The old work/life balance is definitely not an easy one to master, and I am envious of anyone who has this mix right. I feel like a fraud telling others to make this a priority after spending my Sunday afternoon and evening planning for this week’s teaching. I prioritised more life than work this weekend, and it came at a price. Not that I’d change a thing – we had a ball at the family Christmas picnic on Saturday. Consequently however, I now find myself writing this blog after midnight (now 1am Melbourne time) because I wasn’t more organised with my time this weekend. Now in a couple of weeks when it’s holidays, that balance will obviously come more easily. It’s also the perfect time to plan for how to make it work in the new year.
4. Take care of your physical health.
I wish I could be the kind of person who bounces out of bed each day to start with a circuit at the gym or a refreshing swim, but I suck at mornings, I always have. My husband is a bound out of bed person, and it’s all I can do not to stab him in the eye when he starts proclaiming the news of the day while I drag my arse out of bed (and that’s only because my bladder is such a bitch and won’t let me sleep in another minute). I confess, I only sit up because I don’t want the cup of tea he has dutifully brought me every morning for the last 30 odd years, to go cold. And it’s probably that same cuppa that really stops the aforementioned eyeball stabbing if I’m being totally truthful.
Oh boy, how honest am I prepared to be? When it comes to my physical health I could probably come up with a list of reasons for being this unfit, and a million excuses for putting on so much weight over the last twelve months, but the harsh truth is that I have not made any effort to be healthy. Forgive me bathroom scales for I have sinned. It has been six months since my last weigh in. I have been living in such a bloody state of denial, keeping a wide berth (extra wide in my case) from any mirrors or scales. And exercise?
Seriously, I’d rather complain that I’m unfit and watch $44 a fortnight disappear from my bank while my gym membership collects dust, than get off my fat arse and actually do something about it. Now I know a lot of teachers are super fit and super active, and I applaud you, I really do. But taking care of my physical health has never been a priority for me and it’s the area of greatest need in terms of improving my health.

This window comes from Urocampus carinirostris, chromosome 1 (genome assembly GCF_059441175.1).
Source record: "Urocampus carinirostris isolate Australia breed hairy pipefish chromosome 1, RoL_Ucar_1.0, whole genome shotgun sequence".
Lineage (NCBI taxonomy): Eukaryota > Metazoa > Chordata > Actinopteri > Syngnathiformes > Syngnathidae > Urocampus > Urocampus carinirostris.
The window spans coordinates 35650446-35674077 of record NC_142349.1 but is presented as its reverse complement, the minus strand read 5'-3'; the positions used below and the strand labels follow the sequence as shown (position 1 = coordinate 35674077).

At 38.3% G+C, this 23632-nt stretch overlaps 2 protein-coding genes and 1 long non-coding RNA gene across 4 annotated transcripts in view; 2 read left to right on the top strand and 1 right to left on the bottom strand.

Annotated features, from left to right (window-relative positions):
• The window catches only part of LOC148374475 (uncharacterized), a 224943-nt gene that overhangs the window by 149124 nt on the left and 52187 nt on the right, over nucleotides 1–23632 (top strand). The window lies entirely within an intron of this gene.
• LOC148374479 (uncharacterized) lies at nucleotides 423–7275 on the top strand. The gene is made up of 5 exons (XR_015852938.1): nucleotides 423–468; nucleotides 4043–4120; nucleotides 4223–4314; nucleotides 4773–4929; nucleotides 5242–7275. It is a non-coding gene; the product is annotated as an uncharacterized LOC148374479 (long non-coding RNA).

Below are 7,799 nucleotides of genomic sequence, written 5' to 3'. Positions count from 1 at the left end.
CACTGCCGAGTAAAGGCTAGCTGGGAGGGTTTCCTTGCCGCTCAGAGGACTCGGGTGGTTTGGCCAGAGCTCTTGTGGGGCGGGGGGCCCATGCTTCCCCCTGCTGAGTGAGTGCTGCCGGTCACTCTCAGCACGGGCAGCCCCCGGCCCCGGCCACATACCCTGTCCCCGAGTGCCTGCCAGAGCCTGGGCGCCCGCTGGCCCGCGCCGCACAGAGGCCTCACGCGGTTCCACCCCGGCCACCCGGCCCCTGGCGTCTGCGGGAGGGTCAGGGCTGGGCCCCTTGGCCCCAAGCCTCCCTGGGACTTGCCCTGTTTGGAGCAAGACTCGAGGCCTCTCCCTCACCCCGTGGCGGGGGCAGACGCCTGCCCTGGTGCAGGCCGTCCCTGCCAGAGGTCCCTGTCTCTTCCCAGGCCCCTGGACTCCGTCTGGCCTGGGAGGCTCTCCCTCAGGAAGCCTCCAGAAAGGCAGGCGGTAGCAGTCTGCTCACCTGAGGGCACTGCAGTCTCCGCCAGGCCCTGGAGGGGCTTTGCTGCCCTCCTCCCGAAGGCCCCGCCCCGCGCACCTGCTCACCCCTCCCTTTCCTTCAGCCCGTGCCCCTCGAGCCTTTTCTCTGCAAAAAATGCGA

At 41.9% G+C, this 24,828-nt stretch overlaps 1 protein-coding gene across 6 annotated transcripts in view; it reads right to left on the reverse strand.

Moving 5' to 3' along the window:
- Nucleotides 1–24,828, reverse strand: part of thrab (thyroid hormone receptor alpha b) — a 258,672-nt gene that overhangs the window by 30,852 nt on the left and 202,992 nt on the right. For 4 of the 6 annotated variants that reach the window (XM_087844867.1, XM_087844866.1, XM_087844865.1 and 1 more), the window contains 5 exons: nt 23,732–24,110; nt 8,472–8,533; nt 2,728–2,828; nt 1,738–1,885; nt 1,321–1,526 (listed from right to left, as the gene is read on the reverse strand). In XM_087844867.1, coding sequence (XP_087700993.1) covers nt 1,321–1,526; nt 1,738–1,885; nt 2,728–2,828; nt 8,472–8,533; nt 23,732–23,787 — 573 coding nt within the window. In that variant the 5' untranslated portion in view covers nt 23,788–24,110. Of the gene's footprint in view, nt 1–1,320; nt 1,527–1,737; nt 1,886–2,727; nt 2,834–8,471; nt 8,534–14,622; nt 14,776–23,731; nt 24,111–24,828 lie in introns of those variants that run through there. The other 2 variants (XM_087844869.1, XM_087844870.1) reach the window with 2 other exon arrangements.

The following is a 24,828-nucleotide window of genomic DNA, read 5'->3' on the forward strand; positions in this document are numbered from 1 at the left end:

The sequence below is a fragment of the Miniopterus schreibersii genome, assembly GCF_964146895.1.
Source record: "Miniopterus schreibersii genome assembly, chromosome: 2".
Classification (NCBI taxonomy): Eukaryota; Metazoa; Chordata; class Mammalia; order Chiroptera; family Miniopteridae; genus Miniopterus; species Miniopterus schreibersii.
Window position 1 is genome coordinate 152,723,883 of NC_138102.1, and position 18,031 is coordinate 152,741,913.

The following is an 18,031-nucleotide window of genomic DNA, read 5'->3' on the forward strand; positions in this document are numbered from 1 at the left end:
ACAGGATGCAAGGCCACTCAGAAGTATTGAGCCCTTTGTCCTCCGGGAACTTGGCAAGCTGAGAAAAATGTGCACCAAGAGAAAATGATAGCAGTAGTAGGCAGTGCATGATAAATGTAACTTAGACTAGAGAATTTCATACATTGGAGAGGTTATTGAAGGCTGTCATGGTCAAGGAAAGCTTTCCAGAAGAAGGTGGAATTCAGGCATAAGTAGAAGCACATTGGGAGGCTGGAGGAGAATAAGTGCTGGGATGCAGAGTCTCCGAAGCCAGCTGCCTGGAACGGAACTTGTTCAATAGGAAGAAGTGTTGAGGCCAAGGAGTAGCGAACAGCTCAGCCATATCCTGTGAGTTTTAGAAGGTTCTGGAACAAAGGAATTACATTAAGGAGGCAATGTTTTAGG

5. Be mindful.
It’s a pity this area of self care doesn’t exert any calories! I have written at length about being mindful and of the benefits of doing so. It was the central theme of Blog 6, and an increasing focus within my own daily classroom practice. I can’t tell you how gratifying it is to be able to share the act of mindfulness with children, explaining the necessity to develop their abilities in self-regulation, then watching as they come inside after recess, sit down on the floor and take themselves through the process of being mindful. They have one job and that’s to breathe, feeling themselves being calm and quiet, focussing on their individual mental and physical state.
Now, if we can teach eight year olds the importance of prioritising their calm and focussed state, then we should be able to manage it for ourselves; we hardly have the right to teach wellbeing if we don’t make it an area of significance in our own life.
So, what will your self care priority be over the summer break? Just pick one area to start with, something you feel confident about being able to work on. It’s time to prioritise your own body and mind, ahead of all others; believe me, you don’t ever want to wake up on the stroke ward of the hospital. I don’t think I have ever wanted to get out of anywhere so quickly. It was one hell of a reality check and one I never want to put myself or my family through again.
Which brings me to my own priority for the summer… I think I need a holiday.
Many thanks to all in the Smile Teachers community, for choosing to spend your precious time with me over the last few months. I wish you much joy for a safe and restful Christmas and I look forward to meeting many of you in Bali. May Santa bring you what you wish for!